At once old-timey but forward-thinking, the 11 songs on Attack & Release boast the intimate homegrown shagginess of the Black Keys' previous releases, but with numerous nuanced musical and production shimmers winningly integrated by producer Danger Mouse (Gnarls Barkley, Gorillaz).
The Black Keys — the Akron, Ohio-based duo of guitarist-vocalist Dan Auerbach and drummer Patrick Carney — have been termed "medium-fi" blues rock, but Attack & Release will add several more descriptions to that now too-limiting category. Dimensional and creative, with some trip-hoppier moments working well with banjo, organ, flute and more traditional Black Keys elements, the duo succeeds in opening up more without selling out.
"I Got Mine" boasts the fuzzy tones and blues authenticity of former label mate R.L. Burnside, while on the captivating "Strange Times," Auerbach shares a plaintive, sometimes mystical vocal quality and musical sensibility with producer/singer Chris Goss' band, late '80s-early '90s stoner rockers Masters of Reality. Other tunes, like on "Lies," they mesh an epic quality with a timeless immediacy, making it lush, visual and "soundtrack-y" in the best David Lynch or Quentin Tarantino sense, while an interesting aural exercise is two versions of the same song: The delicate yearning of "Remember When (Side A)" gets revved- and raved-up as 'Remember When (Side B)."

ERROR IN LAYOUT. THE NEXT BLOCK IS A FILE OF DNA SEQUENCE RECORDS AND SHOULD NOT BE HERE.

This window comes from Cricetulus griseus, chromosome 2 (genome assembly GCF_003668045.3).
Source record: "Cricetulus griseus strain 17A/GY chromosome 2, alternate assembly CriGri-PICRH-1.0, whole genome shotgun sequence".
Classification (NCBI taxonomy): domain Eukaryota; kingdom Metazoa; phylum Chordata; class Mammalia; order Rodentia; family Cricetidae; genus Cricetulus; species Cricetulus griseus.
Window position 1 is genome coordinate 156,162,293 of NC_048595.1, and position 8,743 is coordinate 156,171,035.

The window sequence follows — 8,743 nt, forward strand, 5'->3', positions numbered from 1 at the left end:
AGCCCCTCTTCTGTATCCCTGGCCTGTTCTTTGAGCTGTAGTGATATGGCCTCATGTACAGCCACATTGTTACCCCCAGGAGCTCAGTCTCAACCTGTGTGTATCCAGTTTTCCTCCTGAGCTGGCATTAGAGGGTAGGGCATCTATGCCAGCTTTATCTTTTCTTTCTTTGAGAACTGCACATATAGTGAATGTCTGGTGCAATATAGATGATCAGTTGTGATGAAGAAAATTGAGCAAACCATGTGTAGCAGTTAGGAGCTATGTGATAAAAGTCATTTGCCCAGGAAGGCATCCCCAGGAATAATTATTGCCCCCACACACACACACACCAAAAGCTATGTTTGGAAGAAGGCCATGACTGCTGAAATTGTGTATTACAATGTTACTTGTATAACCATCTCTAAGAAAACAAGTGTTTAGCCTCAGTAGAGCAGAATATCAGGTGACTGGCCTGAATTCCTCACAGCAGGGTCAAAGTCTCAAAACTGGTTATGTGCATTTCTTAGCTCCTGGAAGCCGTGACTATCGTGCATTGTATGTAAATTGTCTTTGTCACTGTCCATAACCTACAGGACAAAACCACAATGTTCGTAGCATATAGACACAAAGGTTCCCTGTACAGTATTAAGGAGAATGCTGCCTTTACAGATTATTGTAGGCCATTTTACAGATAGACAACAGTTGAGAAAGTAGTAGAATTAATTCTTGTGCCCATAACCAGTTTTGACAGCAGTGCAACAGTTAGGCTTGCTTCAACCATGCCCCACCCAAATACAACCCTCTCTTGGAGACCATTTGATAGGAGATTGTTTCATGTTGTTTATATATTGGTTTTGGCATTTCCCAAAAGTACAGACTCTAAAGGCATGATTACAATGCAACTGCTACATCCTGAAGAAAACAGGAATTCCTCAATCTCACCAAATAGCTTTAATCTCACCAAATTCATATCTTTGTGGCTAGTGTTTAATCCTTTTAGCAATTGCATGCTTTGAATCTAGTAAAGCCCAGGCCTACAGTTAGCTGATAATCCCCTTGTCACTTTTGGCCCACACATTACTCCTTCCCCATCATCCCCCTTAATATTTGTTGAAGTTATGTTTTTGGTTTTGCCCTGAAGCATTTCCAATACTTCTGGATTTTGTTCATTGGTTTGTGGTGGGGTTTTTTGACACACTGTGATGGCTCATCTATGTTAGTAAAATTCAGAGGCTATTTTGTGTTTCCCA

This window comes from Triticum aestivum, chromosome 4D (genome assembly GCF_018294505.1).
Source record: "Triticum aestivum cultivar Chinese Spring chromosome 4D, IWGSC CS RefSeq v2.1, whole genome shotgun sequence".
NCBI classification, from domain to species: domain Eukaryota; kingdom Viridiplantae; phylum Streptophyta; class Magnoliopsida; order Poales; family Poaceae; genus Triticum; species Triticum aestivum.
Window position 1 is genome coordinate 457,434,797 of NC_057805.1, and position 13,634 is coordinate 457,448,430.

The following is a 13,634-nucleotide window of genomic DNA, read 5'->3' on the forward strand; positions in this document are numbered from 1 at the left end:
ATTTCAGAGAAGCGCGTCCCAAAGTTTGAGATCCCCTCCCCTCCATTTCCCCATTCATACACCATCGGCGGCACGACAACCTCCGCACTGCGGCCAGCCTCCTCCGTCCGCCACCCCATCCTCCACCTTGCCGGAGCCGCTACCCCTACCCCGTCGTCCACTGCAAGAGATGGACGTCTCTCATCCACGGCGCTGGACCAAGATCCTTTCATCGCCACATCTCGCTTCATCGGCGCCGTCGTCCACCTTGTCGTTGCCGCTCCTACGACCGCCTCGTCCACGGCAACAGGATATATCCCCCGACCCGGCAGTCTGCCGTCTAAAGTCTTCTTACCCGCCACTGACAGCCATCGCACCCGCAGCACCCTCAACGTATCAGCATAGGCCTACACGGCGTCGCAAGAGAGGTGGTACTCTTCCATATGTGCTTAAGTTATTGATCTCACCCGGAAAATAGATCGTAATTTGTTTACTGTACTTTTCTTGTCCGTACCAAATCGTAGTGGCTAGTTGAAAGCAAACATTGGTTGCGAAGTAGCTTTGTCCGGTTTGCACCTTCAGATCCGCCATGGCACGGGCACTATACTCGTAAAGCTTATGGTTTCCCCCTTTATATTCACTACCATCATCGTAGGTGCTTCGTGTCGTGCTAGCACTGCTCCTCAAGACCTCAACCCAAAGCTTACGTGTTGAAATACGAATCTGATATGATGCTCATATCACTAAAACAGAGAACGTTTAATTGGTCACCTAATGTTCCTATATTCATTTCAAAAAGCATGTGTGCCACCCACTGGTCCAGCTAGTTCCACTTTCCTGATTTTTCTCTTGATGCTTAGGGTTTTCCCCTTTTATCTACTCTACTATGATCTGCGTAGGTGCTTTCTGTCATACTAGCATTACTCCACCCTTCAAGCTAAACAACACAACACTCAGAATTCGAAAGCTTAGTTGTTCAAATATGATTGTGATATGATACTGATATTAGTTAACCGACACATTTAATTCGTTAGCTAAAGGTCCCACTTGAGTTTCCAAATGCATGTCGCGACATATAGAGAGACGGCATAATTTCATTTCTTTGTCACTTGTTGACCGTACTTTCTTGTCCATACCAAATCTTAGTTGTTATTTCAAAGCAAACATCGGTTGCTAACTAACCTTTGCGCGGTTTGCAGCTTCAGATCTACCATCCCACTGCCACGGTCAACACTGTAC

On the melancholy album closer, "Things Ain't Like They Used to Be," Auerbach is joined, beautifully, by 18-year-old bluegrass/country singer Jessica Lea Mayfield. And it's those "extras" that make Attack & Release shine. It's said that the majority of the Black Keys' 2003 album Thickfreakness was recorded in 14 hours during one day, while Attack & Release took about a month. And the extra time, production and players — including guitarist Marc Ribot and multi-instrumentalist Ralph Carney — worked to fine effect. The Black Keys have put one foot out of the basement and into the light...without shedding their underground skins in the process.
The Black Keys play Tuesday, April 15, at the Royal Oak Music Theatre, 318 W. Fourth St., Royal Oak; 248-399-2980.
Katherine Turman writes about music for Metro Times. Send comments to firstname.lastname@example.org